Harvest repeatedly called Mahoney, Bryant, and me “divisive,” “attack bloggers,” and “wrongdoers.”

In November 2018, Harvest published a statement specifically about me, claiming I lacked “objectivity,” and was engaged in “attempts to stir up gossip, sow discord, inflame old animosities, and confront sensitive matters with specific church families.” Harvest further characterized my work as a “time wasting” and “an injurious assault.” (A compilation of Harvest’s statements about me were compiled by former Harvest member, Jessica Hockett, and are published here.)

Eventually, Harvest apologized for the lawsuit and paid my legal fees, plus an additional $15,000 to compensate me for the defamatory comments MacDonald had made about me on the infamous “hot mic” recording.

But the church has never apologized for the false things it said about Mahoney, Bryant, or me. Vanlanigham has never addressed these defamatory statements either.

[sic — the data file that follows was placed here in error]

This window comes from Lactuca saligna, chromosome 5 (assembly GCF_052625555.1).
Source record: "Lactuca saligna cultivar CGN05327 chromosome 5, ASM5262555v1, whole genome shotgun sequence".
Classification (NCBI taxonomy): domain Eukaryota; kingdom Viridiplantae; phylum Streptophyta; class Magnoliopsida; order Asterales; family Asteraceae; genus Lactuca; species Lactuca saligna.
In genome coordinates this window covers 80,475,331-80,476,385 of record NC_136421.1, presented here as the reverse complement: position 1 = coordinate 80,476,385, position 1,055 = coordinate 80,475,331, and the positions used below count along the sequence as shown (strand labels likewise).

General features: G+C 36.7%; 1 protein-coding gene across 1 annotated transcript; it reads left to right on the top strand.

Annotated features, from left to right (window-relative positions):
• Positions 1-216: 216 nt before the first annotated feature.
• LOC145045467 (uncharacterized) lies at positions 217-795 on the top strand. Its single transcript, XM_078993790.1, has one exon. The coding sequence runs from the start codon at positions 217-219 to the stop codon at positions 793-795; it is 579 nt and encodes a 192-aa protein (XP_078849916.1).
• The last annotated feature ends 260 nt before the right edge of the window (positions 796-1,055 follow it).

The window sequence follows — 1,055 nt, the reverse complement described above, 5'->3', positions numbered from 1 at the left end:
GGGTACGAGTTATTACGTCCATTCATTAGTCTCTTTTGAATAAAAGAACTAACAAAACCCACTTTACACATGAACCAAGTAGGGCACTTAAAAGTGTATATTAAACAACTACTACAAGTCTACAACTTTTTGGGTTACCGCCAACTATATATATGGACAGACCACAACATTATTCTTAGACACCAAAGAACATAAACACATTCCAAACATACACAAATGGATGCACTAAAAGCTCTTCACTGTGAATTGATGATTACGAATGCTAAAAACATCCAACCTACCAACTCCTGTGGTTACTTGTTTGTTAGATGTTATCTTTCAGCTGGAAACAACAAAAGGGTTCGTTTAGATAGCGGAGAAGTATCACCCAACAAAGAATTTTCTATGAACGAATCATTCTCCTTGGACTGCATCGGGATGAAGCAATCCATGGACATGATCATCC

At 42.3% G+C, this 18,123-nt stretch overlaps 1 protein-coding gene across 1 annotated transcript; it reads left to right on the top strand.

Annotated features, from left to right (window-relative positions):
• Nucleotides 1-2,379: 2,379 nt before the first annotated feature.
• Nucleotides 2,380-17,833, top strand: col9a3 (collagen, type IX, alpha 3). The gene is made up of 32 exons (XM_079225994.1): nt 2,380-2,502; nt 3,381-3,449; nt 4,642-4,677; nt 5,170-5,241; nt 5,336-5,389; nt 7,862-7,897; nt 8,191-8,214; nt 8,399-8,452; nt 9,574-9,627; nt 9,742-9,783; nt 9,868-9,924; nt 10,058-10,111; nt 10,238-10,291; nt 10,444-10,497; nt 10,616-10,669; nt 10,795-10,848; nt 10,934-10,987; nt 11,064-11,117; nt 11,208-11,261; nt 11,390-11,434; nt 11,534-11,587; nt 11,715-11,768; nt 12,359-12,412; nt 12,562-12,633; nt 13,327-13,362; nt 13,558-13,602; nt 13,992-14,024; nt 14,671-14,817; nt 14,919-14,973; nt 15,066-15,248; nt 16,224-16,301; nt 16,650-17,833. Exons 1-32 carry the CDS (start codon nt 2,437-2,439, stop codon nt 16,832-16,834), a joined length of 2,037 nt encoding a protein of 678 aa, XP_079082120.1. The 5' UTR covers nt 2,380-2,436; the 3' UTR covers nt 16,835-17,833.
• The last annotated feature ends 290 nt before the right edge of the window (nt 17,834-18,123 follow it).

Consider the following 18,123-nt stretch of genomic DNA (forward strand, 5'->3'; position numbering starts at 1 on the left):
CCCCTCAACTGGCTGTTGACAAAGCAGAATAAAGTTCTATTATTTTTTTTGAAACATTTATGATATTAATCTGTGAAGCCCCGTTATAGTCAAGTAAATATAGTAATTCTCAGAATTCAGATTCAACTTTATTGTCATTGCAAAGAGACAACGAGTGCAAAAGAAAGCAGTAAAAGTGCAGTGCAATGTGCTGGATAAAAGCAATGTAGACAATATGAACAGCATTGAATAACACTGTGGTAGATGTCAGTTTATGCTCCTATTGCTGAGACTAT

Instead, in April 2019, just two months after MacDonald was fired, Vanlaningham had the gall to preach a sermon maligning critics of Harvest.

“Blogging has become flogging. Tweeting has become beating,” Vanlaningham decried. “I’m here to tell you, it has no place in the Christian life, period.”

He further stated in the sermon that people outside Harvest’s congregation were somehow abusing them with blogs and social media.

You can listen to an exerpt* of Vanlanigham’s comments here:

At the time of that sermon, I reached out to Vanlaningham, asking him to clarify what he meant by his comments, but he declined to do so.

But now, he’s maligned reporters and whistleblowers again—not just to a congregation but to millions of Moody Radio listeners. What’s worse, he’s likely convinced many listeners that if they witness wrongdoing in their church or Christian organization, they should keep silent.